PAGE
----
International Women in Engineering Day 23rd June 2019
Why is this day important?
Women make up around 12% of the engineering sector in the UK. With a large skills gap looming and the need for a more diverse workforce, it has never been more important to inspire and encourage more people, especially women, to choose a career in engineering. International Women in Engineering Day (INWED) is an annual event developed and coordinated by the Women’s Engineering Society (WES) to celebrate the achievements of women in engineering and inspire younger generations. It takes place on and around 23 June – the date of the foundation of WES in 1919. To find out more about this see this link:
This international awareness day raises the profile of women in engineering, celebrates their success and focuses attention on the amazing career opportunities available to girls in this exciting industry.
What’s it got to do with Soroptimists?
These aims chime with the Soroptimists’ commitment to to transform the lives of women and girls through education, empowerment and enabling them. They have long been concerned to open the doors to science, technology, engineering and maths for girls through a range of initiatives worldwide. Science underpins all engineering, and it is vital to encourage girls to develop an interest in science as a first step.
Local Action: Soroptimists
Closer to home, SI Nantwich and District established a hugely successful programme of events that took place in local primary and secondary schools every year during National Science Week over 15 years from 1995 to 2010. SETupSCIENCE was founded in 1995 by SI Nantwich and District and The Women’s Engineering Society under the auspices of the British Association for the Advancement of Science. I spoke to Dr Vi Pritchard, one of our members who chaired the committee. She herself knows at first hand some of the barriers facing women following scientific careers – she was one of the country’s first women doctors, having benefitted from positive action to recruit only 6 female medical students at The London Hospital in 1948. By the time SETupSCIENCE was established, Vi was Community Paediatrician for South Cheshire. She describes the huge range of events that were set up in schools and visits to places of scientific interest – from an inflatable planetarium, a chemistry demo with bangs and flashes, exploration of Tudor Medicine, a visit to The Salt Museum, and a day of modelling to show how a Bentley is made were among the many activities organised for the young people. As well as introducing over 2,500 children, of whom over half were girls, to an exciting experience of science, Vi explains that this initiative really changed the way that science teachers approached the subject. In 2007, the project won the Soroptimists International award for Education. When it came to an end in 2010 Vi explained that they had achieved their aims, and that schools were more aware of the importance of science and were providing excellent science programmes themselves.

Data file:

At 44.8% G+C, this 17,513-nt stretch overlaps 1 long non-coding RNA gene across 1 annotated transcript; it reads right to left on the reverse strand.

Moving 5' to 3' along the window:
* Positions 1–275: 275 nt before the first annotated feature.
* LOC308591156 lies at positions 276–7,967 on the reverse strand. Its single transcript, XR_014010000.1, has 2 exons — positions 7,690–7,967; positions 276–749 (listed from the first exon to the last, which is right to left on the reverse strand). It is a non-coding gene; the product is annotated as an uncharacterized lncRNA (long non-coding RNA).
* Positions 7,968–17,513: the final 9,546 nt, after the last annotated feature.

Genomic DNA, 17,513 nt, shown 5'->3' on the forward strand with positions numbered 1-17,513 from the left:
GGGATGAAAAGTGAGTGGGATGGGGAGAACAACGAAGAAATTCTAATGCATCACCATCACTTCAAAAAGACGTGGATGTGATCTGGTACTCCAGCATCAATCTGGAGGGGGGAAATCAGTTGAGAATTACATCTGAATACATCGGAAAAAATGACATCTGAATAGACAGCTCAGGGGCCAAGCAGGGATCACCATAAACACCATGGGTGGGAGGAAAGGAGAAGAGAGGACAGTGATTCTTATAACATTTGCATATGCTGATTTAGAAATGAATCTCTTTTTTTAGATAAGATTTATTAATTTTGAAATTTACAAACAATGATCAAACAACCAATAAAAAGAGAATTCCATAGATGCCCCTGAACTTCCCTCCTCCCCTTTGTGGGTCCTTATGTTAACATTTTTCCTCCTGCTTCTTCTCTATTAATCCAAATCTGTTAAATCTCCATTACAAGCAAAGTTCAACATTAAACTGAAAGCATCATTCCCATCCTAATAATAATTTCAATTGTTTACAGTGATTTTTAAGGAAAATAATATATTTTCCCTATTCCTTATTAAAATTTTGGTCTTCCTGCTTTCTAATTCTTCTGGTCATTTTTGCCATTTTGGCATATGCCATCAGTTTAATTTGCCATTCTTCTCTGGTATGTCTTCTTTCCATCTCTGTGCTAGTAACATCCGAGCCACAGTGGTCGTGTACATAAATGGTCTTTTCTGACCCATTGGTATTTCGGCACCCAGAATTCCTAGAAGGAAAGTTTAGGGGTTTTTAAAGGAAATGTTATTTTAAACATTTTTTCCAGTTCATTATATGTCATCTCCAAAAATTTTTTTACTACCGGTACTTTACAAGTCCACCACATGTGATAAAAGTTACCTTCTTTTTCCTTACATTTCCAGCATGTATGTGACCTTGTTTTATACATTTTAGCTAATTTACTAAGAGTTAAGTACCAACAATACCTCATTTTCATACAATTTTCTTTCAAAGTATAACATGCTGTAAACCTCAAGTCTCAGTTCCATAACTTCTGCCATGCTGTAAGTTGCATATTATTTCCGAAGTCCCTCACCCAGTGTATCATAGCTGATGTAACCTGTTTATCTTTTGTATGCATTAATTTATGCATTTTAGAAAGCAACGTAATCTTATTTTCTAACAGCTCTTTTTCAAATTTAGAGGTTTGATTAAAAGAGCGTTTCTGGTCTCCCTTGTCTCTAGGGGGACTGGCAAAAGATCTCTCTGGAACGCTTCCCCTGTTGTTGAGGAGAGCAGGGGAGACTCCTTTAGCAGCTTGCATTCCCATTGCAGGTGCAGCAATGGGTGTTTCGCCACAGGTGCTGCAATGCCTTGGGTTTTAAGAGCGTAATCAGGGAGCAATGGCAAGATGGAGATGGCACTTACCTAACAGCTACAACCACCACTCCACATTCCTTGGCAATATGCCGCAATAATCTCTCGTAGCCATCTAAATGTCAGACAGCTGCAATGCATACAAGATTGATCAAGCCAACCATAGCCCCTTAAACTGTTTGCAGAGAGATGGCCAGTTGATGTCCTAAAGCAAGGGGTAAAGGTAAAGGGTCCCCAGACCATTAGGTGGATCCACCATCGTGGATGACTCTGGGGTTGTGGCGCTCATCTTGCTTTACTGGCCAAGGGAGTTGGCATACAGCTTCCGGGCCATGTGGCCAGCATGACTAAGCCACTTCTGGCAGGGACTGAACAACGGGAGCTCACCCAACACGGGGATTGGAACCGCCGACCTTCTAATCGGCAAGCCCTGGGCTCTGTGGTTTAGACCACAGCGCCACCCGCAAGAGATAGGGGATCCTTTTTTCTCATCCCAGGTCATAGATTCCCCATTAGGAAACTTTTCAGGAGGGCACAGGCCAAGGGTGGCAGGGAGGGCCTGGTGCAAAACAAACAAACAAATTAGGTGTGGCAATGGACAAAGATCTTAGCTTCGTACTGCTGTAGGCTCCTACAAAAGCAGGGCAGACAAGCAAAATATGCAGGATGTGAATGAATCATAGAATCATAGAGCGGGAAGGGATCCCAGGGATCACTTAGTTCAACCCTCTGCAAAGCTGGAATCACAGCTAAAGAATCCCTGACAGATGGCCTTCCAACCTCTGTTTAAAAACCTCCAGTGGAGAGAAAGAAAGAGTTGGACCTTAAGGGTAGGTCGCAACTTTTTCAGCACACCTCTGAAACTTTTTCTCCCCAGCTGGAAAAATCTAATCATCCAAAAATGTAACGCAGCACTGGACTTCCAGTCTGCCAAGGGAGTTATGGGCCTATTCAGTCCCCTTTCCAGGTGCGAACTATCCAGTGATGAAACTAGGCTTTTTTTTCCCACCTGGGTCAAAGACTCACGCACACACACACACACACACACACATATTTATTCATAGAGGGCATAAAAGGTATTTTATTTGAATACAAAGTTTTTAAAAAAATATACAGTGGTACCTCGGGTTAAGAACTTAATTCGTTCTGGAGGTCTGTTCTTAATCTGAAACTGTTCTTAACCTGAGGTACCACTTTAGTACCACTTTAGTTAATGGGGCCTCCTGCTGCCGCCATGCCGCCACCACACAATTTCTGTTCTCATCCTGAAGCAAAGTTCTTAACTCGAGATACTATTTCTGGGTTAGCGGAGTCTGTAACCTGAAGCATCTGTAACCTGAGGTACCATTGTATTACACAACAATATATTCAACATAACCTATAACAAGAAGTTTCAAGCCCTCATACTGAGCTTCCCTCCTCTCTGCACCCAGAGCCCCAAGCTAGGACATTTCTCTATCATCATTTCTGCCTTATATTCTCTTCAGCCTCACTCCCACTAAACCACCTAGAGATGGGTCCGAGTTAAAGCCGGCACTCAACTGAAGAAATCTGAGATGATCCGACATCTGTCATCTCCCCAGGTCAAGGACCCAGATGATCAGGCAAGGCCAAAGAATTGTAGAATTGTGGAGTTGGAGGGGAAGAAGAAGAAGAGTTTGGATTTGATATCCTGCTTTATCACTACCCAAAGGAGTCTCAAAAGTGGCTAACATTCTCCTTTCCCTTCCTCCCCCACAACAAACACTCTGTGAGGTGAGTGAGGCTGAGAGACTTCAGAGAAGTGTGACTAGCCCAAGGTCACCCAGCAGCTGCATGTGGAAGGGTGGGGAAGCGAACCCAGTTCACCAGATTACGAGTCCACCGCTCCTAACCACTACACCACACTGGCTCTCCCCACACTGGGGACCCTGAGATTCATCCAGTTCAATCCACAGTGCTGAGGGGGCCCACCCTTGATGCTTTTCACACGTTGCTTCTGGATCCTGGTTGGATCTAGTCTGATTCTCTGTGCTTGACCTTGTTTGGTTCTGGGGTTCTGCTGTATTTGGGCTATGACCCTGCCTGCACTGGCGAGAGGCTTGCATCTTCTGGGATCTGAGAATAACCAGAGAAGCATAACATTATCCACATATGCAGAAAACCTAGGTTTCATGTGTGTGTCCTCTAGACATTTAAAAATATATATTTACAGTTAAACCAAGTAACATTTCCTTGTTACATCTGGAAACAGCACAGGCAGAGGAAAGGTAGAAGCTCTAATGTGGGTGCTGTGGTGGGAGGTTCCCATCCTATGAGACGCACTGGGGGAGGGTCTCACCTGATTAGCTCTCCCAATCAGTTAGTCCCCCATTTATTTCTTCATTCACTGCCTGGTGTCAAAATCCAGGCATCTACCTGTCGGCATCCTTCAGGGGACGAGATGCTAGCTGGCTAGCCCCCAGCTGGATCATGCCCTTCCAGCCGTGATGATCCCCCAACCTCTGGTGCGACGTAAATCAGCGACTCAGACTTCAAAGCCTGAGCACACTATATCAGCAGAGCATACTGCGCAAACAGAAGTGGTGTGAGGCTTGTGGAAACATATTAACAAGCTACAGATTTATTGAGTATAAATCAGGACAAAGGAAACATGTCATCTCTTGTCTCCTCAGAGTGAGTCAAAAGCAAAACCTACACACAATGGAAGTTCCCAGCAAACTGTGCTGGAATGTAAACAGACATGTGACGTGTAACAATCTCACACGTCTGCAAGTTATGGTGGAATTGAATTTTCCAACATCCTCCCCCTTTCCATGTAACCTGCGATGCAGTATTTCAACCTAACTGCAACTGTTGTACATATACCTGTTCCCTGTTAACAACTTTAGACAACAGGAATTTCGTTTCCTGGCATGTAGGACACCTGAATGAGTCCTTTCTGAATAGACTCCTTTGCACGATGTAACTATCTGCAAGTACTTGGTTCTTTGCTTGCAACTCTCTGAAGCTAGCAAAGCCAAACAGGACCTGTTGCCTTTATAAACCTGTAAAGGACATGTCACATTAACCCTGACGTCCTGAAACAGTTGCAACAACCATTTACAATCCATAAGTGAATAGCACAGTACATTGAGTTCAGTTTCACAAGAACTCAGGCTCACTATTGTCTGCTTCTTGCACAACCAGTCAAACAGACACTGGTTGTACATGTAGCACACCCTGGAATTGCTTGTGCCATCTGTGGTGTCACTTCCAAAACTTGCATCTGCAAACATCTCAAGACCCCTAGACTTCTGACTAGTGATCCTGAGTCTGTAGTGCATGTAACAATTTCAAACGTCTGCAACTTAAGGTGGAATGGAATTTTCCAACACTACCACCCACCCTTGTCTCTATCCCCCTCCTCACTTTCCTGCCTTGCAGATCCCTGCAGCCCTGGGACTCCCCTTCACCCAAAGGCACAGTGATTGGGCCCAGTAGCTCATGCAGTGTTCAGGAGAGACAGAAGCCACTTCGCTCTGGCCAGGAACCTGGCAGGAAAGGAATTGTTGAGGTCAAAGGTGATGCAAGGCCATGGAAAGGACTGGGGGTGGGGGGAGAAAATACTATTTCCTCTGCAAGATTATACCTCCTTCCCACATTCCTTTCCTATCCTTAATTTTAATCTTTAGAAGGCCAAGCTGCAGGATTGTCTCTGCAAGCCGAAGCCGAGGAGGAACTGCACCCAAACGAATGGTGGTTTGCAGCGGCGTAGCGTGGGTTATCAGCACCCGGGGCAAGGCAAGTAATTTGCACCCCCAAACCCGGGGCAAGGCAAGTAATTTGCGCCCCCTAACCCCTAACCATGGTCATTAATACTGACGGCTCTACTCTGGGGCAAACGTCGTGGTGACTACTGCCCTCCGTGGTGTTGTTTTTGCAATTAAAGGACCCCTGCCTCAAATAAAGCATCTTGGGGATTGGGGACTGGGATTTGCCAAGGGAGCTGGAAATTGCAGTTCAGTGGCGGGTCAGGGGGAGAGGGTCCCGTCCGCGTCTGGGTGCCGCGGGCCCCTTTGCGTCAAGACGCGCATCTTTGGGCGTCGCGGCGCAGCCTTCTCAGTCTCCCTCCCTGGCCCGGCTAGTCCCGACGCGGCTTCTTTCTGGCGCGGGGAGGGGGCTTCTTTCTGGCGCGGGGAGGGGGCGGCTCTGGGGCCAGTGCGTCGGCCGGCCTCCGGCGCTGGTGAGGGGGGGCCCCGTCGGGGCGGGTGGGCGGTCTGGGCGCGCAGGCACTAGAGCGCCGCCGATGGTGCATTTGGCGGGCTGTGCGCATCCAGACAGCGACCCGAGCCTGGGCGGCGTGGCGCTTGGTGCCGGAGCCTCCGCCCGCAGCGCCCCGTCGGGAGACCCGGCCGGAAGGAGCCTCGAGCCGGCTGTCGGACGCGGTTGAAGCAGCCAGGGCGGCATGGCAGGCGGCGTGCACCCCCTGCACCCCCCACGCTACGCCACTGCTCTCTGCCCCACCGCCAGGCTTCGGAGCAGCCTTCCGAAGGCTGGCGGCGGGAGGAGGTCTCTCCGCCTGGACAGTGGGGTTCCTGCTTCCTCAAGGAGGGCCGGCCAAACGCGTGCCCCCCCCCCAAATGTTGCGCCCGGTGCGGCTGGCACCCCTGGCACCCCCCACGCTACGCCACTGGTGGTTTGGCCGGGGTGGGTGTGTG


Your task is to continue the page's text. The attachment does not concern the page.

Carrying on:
Local Action: Leighton Academy
A great example of how a local school is taking action to support girls into science and engineering is at Leighton Primary Academy in Crewe. We heard their principal, Jo Young, speak at our 70th Anniversary Conference, and following this I had a chat with Jo Hall, the school’s Design Technology teacher, about the project they have with local luxury car manufacturer Bentley Motors. First of all she explains that being a female science lead in itself has encouraged more girls to develop an interest in science generally, as she is a positive role model for them. This particular project centres around the children stripping down, designing and building electric racing cars.
The children then go on to race their cars in national competitions. They now have two cars – this year, one is based on the Bentley, as it celebrates 100 years, and the other has a flamingo theme! They have a habit of winning too – 4 boys and 6 girls formed the team in Stafford the other week and were overall champions!
In 2017, 4 girls from year 5 took part in a national schools race competition as part of the Bloodhound project to develop the fastest car in the world and reached the finals, beating the RAF team and pupils much older then themselves! Jo is thrilled with the school’s success, but more than anything else, she aims to embed science into the curriculum with opportunities to apply what is learned. She is very proud of a former pupil now doing her GCSEs who has an ambition to study engineering and become a Formula One engineer – we would like more girls to have this kind of aspiration she says, but most of all “We aim to make learning real and unforgettable”
It is inspiring to hear about this local initiative to support girls experience engineering, these young women are surely going to transform the future!
Caroline Marsh, SI Nantwich & District